Tracking of cardiovascular disease risk factors including maximal oxygen uptake and physical activity from late teenage to adulthood. An 8-year follow-up study

J Intern Med. 1993 Sep;234(3):309-15. doi: 10.1111/j.1365-2796.1993.tb00748.x.


Objectives: The aim of the study was to analyse changes in coronary heart disease (CHD) risk factors from adolescence to young adulthood, and how changes in risk factors relate to changes in lifestyle.

Design: A randomized sample of school children was tested in 1983 and followed-up 8 years later. In 1983 a dropout of 0.7% was found and the sample was representative of 16-19-year-old Danes.

Subjects: Subjects followed-up 8 years later (two-thirds of the original sample) were 88 male and 115 female 15-19-year-old school children attending 18 high schools, nine vocational and nine trade schools, throughout Denmark.

Main outcome measures: Height, body weight, body fat, occupation and coronary heart disease risk factors including physical activity (PA), fitness, blood pressure (BP), serum cholesterol, HDL cholesterol, triglyceride (TG) and smoking habits were assessed.

Results: In males all risk factors increased: the increases in total cholesterol level and systolic and diastolic BP were large, 0.85 mmol l-1 and 11 mmHg, respectively. In females, the risk for some factors increased (total cholesterol and BP), others decreased (higher HDL cholesterol), and triglyceride did not change. Significant tracking was found in both sexes, with the highest correlation coefficients in men. A total risk score was calculated by categorizing risk factors into six groups--1 to 6--and then adding the scores. Pearson correlation between the total risk scores in 1983 and 1991 in men was r = 0.67 (P < 0.001). Only a weak association was found for the total risk score in women. Nearly 50% of the boys, who were initially in the upper quintile of risk, were still in the upper quintile 8 years later for most risk factors. In men, the changes in risk factors were related to social factors. Blue-collar workers and the unemployed had the highest increase in risk factors, and the largest decrease in VO2max (ml min-1 kg-1) when analysed together. In both sexes the best relationship between 1983 and 1991 values was found in body mass index (BMI). Leisure time physical activity (PA) and triglyceride (TG) had a low correlation between 1983 and 1991 values. Physical activity had a non-significant correlation over time for women, indicating that PA in 1983 did not predict PA in 1991 at all.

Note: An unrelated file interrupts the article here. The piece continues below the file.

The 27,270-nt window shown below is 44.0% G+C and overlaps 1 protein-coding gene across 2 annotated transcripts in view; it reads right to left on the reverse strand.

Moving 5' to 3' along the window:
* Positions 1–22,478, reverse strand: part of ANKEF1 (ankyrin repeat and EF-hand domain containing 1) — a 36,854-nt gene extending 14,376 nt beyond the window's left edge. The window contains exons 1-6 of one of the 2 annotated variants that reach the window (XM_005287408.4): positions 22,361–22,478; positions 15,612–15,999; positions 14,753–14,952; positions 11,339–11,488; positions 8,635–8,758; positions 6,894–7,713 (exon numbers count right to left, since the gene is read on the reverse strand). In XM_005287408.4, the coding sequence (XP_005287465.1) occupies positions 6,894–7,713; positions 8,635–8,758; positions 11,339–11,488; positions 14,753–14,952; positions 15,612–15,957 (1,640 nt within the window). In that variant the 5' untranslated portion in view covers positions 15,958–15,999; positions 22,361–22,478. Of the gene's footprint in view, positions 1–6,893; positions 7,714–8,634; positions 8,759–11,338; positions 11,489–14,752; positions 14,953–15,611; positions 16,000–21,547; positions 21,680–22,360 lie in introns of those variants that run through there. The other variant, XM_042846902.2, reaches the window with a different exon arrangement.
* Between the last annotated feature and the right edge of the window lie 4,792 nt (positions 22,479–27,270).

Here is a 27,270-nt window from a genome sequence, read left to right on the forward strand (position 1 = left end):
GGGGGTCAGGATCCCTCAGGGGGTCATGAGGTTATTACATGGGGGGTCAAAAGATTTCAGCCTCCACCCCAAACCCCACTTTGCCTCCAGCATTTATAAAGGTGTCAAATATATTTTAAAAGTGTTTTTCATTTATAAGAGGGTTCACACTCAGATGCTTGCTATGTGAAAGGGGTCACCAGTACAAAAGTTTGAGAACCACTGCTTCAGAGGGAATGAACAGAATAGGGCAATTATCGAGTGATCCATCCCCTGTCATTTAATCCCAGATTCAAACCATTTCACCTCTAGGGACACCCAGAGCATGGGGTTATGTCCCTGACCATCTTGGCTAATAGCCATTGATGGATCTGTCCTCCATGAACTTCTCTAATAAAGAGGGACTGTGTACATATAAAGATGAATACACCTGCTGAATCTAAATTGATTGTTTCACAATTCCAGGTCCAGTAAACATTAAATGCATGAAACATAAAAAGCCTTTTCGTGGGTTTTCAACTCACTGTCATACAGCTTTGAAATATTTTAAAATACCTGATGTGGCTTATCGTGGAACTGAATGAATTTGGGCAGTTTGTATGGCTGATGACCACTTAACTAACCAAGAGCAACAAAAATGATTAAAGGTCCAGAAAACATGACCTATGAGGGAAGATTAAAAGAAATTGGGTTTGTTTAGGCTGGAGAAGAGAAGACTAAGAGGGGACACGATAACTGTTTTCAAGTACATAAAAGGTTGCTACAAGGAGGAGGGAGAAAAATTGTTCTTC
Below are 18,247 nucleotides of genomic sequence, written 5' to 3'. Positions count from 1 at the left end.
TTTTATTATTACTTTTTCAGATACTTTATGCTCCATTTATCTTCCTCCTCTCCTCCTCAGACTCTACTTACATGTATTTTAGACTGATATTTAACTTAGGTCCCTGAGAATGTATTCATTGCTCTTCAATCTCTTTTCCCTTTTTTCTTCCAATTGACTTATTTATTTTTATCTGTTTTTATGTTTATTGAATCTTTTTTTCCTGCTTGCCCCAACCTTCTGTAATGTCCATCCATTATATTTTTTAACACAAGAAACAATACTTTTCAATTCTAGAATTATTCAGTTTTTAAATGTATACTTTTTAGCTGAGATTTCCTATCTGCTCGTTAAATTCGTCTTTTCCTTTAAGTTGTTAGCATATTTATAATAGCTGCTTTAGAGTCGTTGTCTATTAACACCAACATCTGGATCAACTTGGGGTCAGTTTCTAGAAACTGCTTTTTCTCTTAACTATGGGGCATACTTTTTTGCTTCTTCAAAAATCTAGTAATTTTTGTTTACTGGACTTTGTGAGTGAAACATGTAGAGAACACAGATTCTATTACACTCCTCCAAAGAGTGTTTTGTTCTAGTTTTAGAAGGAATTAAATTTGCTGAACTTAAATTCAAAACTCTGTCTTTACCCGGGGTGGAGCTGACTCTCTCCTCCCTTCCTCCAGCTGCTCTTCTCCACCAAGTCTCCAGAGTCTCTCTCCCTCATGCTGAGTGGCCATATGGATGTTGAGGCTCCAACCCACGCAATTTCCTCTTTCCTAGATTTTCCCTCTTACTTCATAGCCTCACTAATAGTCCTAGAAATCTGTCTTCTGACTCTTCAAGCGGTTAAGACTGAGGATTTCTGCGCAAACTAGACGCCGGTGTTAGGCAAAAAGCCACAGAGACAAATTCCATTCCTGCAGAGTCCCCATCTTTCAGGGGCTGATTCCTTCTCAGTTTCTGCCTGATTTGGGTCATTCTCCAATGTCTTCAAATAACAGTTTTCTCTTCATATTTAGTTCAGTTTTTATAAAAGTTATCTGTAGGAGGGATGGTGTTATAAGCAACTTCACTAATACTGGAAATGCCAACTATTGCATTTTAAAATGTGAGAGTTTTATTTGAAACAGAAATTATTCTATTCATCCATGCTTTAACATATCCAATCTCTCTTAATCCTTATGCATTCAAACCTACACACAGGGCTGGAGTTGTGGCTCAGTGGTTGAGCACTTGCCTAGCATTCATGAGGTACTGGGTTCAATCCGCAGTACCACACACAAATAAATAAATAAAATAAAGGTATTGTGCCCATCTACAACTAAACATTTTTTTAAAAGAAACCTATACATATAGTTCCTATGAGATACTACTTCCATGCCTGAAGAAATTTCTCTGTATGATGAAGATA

Conclusion: Coronary heart disease risk factors tracked in both males and females, but only in males was a strong relationship found for total risk from adolescence to young adulthood, indicating the influence of a poor lifestyle in high-risk men. Lower social status related to higher risk.

Publication types

  • Research Support, Non-U.S. Gov't

MeSH terms

  • Adolescent
  • Adult
  • Anthropometry
  • Cardiovascular Diseases / epidemiology*
  • Cardiovascular Diseases / physiopathology*
  • Denmark / epidemiology
  • Female
  • Follow-Up Studies
  • Humans
  • Life Style
  • Male
  • Oxygen Consumption*
  • Physical Exertion / physiology*
  • Regression Analysis
  • Risk Factors
  • Sex Factors
  • Socioeconomic Factors
  • Surveys and Questionnaires